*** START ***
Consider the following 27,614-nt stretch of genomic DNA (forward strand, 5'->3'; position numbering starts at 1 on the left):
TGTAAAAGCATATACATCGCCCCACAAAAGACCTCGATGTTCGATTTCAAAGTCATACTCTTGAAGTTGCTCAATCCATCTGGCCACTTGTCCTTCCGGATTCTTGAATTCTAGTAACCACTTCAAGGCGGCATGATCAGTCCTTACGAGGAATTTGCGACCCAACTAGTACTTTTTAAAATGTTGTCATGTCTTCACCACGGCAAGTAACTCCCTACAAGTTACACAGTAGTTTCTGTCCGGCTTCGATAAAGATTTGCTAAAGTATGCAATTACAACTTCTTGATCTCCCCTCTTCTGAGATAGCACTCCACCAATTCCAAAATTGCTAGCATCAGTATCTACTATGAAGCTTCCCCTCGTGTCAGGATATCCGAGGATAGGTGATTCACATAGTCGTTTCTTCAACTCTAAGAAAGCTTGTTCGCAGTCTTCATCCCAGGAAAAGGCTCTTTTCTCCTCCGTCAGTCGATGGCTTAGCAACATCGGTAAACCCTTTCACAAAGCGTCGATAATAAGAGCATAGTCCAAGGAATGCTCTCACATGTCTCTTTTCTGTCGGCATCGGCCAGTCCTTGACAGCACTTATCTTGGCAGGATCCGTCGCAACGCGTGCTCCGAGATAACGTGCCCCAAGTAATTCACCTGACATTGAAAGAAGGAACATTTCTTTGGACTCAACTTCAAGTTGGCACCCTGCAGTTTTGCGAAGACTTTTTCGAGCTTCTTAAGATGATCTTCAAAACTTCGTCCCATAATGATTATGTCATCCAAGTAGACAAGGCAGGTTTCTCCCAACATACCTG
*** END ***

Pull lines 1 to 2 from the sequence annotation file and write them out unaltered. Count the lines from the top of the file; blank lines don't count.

Consider the following 27,614-nt stretch of genomic DNA (forward strand, 5'->3'; position numbering starts at 1 on the left):
TGTAAAAGCATATACATCGCCCCACAAAAGACCTCGATGTTCGATTTCAAAGTCATACTCTTGAAGTTGCTCAATCCATCTGGCCACTTGTCCTTCCGGATTCTTGAATTCTAGTAACCACTTCAAGGCGGCATGATCAGTCCTTACGAGGAATTTGCGACCCAACTAGTACTTTTTAAAATGTTGTCATGTCTTCACCACGGCAAGTAACTCCCTACAAGTTACACAGTAGTTTCTGTCCGGCTTCGATAAAGATTTGCTAAAGTATGCAATTACAACTTCTTGATCTCCCCTCTTCTGAGATAGCACTCCACCAATTCCAAAATTGCTAGCATCAGTATCTACTATGAAGCTTCCCCTCGTGTCAGGATATCCGAGGATAGGTGATTCACATAGTCGTTTCTTCAACTCTAAGAAAGCTTGTTCGCAGTCTTCATCCCAGGAAAAGGCTCTTTTCTCCTCCGTCAGTCGATGGCTTAGCAACATCGGTAAACCCTTTCACAAAGCGTCGATAATAAGAGCATAGTCCAAGGAATGCTCTCACATGTCTCTTTTCTGTCGGCATCGGCCAGTCCTTGACAGCACTTATCTTGGCAGGATCCGTCGCAACGCGTGCTCCGAGATAACGTGCCCCAAGTAATTCACCTGACATTGAAAGAAGGAACATTTCTTTGGACTCAACTTCAAGTTGGCACCCTGCAGTTTTGCGAAGACTTTTTCGAGCTTCTTAAGATGATCTTCAAAACTTCGTCCCATAATGATTATGTCATCCAAGTAGACAAGGCAGGTTTCTCCCAACATACCTG